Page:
sugarcane

[shoog-er-keyn]
noun
a tall grass, Saccharum officinarum, of tropical and warm regions, having a stout, jointed stalk, and constituting the chief source of sugar.
Also, sugar cane.


Origin:
1560–70; sugar + cane

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Based on the Random House Dictionary, © Random House, Inc. 2014.
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Encyclopedia Britannica
Encyclopedia

sugarcane

perennial grass of the genus Saccharum cultivated for its juice, from which sugar is processed. Most present-day commercial canes are the offsprings or hybrids of the species Saccharum officinarum, which was developed from a wild cane species, Saccharum robustom, and cultivated by natives of southern Pacific Islands. This article treats the cultivation of the sugarcane plant. For information on the processing of cane sugar and the history of its use, see the article sugar.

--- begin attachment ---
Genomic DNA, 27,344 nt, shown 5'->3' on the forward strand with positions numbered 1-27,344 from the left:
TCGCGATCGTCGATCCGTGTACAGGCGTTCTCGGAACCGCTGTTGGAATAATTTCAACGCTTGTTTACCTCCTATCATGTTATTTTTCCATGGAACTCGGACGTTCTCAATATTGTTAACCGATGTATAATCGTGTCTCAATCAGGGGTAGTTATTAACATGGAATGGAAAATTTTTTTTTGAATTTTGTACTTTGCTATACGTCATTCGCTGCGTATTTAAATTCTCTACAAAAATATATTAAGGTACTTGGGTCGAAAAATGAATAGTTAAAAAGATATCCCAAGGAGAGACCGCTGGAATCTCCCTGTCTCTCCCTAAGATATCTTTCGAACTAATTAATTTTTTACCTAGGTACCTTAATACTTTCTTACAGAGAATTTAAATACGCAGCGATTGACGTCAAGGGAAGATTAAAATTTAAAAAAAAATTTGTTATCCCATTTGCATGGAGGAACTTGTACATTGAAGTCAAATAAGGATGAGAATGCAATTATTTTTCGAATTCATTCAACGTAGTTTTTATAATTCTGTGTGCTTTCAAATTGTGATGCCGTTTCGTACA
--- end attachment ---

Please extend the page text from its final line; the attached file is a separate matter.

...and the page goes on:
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Encyclopedia Britannica, 2008. Encyclopedia Britannica Online.
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Example sentences
Today the alcohol is made by fermenting sugarcane or corn.
Their sugarcane plantations, which are a big part of their lives, have been
  destroyed by the ants.
Raw sugar is from the first pressings of sugarcane and is coarser than white
  refined sugar.
Engage sugar farmers and producers to improve safety and health of sugarcane
  harvesters.
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